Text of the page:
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While Will Ferrell is set to return to theaters this Friday in his first leading role since 2015, many still miss his work with his creative partner.
Will Ferrell's new movie The House opens this Friday. This shouldn't be much of a surprised to anyone who's seen one of Ferrell's countless talk show and late night appearances the past few weeks, bringing his trademark absurdist humor along with him on every stop of the press tour. Game for anything, his achievements have run the gamut from insulting Seth Meyers in a "clearing the air" session to giving a straight-faced interview in full tiger face-paint on Conan and "confessing" to fathering an illegitimate child. To put it plainly, Ferrell's fearless comic sensibilities are perfectly utilized in these environments normally reserved for cookie-cutter spiels from artists on their latest projects. The Ferrell that can play off these late night comedians is the same one at the center of his most successful projects, unmoored and free to embrace his anarchic comedy sensibilities. It's the exact kind of Ferrell performance that has been all too rare on the big screen in recent years.
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Ferrell's comedic filmography can generally be divided into two different camps, the projects directed by Ferrell's longtime creative partner Adam McKay and the ones helmed by less accomplished comedy directors. The films in the former category include almost all of Ferrell's most celebrated films including Anchorman, Step Brothers, and Talladega Nights: The Ballad of Ricky Bobby, while the latter features far more generic comedies like The Campaign, Daddy's Home and Get Hard. And while Ferrell is capable in any project of enlivening the blandest of characters, there are few director-star pairings with as cohesive a dynamic as his with McKay. The two have created some of the most memorable comic set pieces of the 2000's from Talladega Night's extended family dinner scene to Step Brother's operatic finale, thanks in part to these projects' free-wheeling (and often improvised) style. Yet concealed by jokes on Sex Panther cologne and forbidden drum sets are stories that function as wry commentaries on sexism to the 2008 economic collapse. While other directors may have managed to guide Ferrell to laughs, McKay has collaborated with him to create endearing and memorable examinations of our national culture.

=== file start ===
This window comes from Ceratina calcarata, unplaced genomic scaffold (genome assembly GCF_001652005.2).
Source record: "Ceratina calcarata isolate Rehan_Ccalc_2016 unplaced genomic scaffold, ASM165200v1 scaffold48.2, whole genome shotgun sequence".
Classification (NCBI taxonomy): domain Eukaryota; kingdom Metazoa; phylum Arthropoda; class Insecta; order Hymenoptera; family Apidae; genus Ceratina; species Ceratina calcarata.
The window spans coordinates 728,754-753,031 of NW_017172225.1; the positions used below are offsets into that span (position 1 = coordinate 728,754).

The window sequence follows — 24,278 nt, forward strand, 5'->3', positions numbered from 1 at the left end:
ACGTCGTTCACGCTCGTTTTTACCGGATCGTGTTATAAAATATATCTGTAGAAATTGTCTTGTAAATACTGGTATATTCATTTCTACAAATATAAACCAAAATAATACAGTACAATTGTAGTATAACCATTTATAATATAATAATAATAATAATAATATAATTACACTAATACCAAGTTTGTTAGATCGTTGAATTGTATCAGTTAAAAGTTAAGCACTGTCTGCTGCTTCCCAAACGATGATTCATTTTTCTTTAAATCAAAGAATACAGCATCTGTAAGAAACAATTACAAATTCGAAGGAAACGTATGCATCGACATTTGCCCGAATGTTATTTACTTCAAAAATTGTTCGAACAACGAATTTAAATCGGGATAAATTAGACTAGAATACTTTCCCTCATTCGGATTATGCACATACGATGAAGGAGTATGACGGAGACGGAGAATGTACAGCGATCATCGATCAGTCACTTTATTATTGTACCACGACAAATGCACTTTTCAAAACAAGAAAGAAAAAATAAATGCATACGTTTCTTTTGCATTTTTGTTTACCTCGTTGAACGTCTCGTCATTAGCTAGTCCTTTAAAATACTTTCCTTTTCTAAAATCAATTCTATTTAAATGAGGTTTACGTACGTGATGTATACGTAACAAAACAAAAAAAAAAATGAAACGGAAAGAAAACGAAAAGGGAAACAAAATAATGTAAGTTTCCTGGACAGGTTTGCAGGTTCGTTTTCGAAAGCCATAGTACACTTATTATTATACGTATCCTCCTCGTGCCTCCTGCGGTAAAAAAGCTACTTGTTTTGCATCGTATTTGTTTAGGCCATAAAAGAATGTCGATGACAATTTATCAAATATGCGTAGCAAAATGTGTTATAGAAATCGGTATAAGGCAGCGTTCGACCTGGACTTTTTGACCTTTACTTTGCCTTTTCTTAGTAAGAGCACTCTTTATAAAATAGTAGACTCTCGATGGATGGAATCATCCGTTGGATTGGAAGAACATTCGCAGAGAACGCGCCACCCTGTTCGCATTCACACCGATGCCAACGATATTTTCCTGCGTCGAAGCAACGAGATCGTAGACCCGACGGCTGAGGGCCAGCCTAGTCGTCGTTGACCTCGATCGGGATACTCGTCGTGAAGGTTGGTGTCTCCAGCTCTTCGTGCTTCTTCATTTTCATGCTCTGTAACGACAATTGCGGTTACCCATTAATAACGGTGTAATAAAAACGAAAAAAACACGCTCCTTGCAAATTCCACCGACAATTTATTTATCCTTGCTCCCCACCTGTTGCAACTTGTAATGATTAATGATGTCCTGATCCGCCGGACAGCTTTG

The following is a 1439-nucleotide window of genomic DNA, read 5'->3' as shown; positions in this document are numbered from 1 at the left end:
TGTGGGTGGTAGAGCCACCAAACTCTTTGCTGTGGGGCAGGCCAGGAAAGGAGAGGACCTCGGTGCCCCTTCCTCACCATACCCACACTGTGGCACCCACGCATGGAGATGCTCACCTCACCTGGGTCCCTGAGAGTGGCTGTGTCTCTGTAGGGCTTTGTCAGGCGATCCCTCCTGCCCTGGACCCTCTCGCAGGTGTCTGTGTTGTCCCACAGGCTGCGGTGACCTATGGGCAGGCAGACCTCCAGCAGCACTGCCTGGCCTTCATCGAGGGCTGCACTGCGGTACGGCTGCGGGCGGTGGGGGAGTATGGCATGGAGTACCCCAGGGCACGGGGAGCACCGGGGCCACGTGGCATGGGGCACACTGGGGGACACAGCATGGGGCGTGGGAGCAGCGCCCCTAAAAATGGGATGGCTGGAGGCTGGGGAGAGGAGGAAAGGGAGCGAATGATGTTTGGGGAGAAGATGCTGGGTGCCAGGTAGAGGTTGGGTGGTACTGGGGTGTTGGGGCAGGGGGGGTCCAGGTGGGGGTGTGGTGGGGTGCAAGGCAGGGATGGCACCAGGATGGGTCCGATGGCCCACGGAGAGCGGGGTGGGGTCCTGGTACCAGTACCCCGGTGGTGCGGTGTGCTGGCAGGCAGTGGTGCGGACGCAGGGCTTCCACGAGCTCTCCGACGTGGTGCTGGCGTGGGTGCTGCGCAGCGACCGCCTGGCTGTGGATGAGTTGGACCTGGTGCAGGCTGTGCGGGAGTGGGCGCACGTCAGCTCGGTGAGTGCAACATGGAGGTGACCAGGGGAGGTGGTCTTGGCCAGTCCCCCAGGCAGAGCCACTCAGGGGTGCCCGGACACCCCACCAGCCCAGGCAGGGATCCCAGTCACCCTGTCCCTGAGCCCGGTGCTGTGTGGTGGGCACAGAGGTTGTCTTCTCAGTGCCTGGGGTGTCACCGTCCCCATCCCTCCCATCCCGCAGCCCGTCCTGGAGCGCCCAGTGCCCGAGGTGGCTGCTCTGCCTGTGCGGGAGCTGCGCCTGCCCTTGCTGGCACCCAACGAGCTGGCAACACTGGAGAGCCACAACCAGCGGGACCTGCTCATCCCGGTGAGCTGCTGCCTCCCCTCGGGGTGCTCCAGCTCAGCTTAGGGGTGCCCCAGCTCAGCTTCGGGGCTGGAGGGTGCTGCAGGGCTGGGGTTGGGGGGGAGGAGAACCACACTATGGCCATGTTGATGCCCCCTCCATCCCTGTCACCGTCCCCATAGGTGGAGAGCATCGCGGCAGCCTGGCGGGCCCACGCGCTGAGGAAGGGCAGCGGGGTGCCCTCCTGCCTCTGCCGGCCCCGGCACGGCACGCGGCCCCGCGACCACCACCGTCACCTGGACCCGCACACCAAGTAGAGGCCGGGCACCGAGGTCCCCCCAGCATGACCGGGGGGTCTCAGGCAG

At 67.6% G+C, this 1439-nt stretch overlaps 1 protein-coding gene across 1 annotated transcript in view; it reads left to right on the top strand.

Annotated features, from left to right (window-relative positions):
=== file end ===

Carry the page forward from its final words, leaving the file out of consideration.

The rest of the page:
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It's the success of the McKay-Ferrell duo that has unfortunately cost fan from getting more collaborations from them in recent years. Since
Anchorman: The Legend Continues arrived to generally positive notices in 2013, McKay has gotten the opportunity to stretch his legs as a dramatic filmmaker with his acclaimed work writing and directing 2015's The Big Short, netting himself an Oscar for Best Adapted Screenplay. And just like that McKay has found himself an in-demand director, leaving Ferrell to find new collaborators, while the two remain partners in their production company, Gary Sanchez Productions. And while it's hard to fault McKay for finding deserved success, it's hard not to miss the way he and Ferrell could deliver belly laughs in the most unexpected of settings. Only time can tell when we'll next get the chance to see these comedic masters combine forces again, but in a world whose political landscape continues to move further into the absurd, I'll be hoping it happens sooner than later.
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